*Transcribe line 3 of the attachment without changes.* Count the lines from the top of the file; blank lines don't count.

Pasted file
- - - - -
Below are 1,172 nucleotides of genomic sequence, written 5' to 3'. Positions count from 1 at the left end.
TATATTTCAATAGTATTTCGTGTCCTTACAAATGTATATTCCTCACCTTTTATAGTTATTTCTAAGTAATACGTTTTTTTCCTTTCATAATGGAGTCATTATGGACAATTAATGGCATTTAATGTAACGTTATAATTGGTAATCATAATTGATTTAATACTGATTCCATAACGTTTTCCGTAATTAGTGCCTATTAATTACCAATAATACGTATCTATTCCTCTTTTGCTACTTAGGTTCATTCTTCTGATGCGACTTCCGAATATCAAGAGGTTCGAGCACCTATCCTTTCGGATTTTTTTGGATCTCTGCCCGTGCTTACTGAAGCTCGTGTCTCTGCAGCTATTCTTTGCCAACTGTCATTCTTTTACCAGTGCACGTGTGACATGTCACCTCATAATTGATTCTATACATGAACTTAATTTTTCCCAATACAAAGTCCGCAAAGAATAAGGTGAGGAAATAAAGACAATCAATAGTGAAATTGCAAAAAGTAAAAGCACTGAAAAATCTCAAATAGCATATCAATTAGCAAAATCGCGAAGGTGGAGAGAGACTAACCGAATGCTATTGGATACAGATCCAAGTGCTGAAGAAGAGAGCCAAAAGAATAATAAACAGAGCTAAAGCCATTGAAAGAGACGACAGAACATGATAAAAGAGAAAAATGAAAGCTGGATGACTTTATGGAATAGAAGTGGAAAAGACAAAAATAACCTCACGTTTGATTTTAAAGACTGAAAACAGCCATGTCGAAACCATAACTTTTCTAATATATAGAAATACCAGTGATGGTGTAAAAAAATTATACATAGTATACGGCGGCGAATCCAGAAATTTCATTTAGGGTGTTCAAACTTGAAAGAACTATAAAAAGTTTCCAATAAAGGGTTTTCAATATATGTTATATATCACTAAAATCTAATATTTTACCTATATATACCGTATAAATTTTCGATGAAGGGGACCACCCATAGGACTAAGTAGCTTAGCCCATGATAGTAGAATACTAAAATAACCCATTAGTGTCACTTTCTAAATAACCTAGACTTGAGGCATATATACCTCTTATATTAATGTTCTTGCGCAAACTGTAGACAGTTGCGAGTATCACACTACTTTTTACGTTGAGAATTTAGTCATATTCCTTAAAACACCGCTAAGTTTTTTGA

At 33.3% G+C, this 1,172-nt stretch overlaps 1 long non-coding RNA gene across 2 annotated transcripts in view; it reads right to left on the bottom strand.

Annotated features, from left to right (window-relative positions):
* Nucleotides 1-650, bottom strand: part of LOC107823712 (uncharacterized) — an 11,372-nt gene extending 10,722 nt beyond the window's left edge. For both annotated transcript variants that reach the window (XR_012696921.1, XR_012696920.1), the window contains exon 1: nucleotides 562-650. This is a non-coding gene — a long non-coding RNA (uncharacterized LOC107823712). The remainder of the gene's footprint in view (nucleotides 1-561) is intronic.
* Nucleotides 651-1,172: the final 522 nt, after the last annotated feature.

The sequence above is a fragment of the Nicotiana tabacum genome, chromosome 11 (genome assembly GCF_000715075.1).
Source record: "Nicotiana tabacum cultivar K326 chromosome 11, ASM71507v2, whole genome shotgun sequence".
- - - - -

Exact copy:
At 33.3% G+C, this 1,172-nt stretch overlaps 1 long non-coding RNA gene across 2 annotated transcripts in view; it reads right to left on the bottom strand.